Among those opposing the measure is US Sen. Mark Begich, who called the idea another way to take votes away from minorities, the elderly and the disabled.
The measure requires voters at the polls to show photo identification or, if they don’t have a picture ID, two other forms of identification such as a birth certificate, adoption record, government license, or tribal ID card. If two election officials know the voter, they can waive those identification requirements. And any voter can cast a questioned ballot that would be assessed for validity after Election Day.
Voter photo ID laws are hugely controversial across the U.S. because poor and elderly people and minorities are less likely than other voters to have required identification like a driver’s license, and they are more likely to be Democrats.
Jeffrey Mittman, executive director of the ACLU of Alaska, said licenses aren’t necessary to drive in 294 Alaska villages, towns and communities off the highway system. Obtaining a copy of other official ID, such as a birth certificate, costs money, and any fee associated with voting “is absolutely forbidden under the U.S. Constitution,” Mittman told the committee. “This is called a poll tax.”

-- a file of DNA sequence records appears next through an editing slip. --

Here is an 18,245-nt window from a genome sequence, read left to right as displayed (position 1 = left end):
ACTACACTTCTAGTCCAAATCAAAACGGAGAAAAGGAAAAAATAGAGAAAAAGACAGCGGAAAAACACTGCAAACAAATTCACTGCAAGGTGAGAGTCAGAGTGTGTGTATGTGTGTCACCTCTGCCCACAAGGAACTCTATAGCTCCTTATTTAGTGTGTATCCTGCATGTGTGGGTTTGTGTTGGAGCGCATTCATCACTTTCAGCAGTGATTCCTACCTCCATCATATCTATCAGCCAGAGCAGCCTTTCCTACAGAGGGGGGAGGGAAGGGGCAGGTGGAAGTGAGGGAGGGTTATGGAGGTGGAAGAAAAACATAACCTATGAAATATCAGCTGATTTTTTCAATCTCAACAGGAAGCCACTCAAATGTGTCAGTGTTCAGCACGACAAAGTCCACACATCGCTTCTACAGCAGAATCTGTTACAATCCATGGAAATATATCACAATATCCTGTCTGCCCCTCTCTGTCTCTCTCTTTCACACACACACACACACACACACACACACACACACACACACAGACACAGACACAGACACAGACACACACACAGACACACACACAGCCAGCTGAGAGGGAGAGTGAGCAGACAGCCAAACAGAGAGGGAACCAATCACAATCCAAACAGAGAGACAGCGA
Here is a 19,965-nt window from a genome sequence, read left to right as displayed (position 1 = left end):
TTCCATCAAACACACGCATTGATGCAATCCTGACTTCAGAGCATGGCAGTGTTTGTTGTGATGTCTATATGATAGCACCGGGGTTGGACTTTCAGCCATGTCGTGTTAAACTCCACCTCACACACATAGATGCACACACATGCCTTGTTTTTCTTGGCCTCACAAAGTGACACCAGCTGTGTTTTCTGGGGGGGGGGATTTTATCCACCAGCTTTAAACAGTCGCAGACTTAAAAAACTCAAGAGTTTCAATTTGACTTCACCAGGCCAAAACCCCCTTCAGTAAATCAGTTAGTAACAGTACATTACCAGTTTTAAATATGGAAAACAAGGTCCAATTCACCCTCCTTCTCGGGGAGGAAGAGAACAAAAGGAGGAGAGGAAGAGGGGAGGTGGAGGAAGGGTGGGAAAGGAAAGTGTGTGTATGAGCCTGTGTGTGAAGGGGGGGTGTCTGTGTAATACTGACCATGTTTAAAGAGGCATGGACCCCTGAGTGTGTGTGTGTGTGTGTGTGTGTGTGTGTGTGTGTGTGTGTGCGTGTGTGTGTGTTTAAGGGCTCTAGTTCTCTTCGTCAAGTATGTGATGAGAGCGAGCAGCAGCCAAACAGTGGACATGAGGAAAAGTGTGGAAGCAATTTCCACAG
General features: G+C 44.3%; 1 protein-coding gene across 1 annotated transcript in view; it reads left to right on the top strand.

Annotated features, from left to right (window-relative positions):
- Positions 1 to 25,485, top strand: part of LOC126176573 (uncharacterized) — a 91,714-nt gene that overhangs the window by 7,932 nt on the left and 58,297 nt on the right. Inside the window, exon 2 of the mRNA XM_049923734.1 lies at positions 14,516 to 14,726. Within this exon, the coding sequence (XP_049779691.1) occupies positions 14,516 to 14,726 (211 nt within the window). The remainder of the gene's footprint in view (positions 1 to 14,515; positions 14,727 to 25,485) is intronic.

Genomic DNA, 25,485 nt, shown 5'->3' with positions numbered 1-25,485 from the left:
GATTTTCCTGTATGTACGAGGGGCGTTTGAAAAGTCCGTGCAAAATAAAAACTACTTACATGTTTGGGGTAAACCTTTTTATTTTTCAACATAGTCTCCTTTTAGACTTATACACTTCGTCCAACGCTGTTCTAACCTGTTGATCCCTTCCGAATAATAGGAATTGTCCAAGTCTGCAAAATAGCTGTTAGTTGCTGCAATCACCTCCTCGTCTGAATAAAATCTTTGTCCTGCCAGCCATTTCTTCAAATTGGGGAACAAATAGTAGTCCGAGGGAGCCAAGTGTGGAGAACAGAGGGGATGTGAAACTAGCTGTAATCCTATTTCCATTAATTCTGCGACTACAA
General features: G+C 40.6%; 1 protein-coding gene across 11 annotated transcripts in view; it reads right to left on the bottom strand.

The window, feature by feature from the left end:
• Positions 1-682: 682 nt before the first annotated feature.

Rep. Paul Seaton’s plan to conduct town hall meetings on the Kenai Peninsula Saturday and Sunday are now cancelled due to a family emergency.
“Following the wonderful visit I had with my father and family the weekend of the energy council, I am sad to report that my father’s kidneys failed and with very rapid decline he passed away last Thursday morning,” Seaton wrote in his newsletter. His Dad had recently celebrated his 104th birthday.
“I can only wish for any of us to be able to have a clear mind and the ability to make our own decisions at the end, though it is still emotional for each of the relatives. There is a memorial service this next weekend in California, in which we will be participating,” he said. George Kenneth Seaton’s obituary is printed on page 22.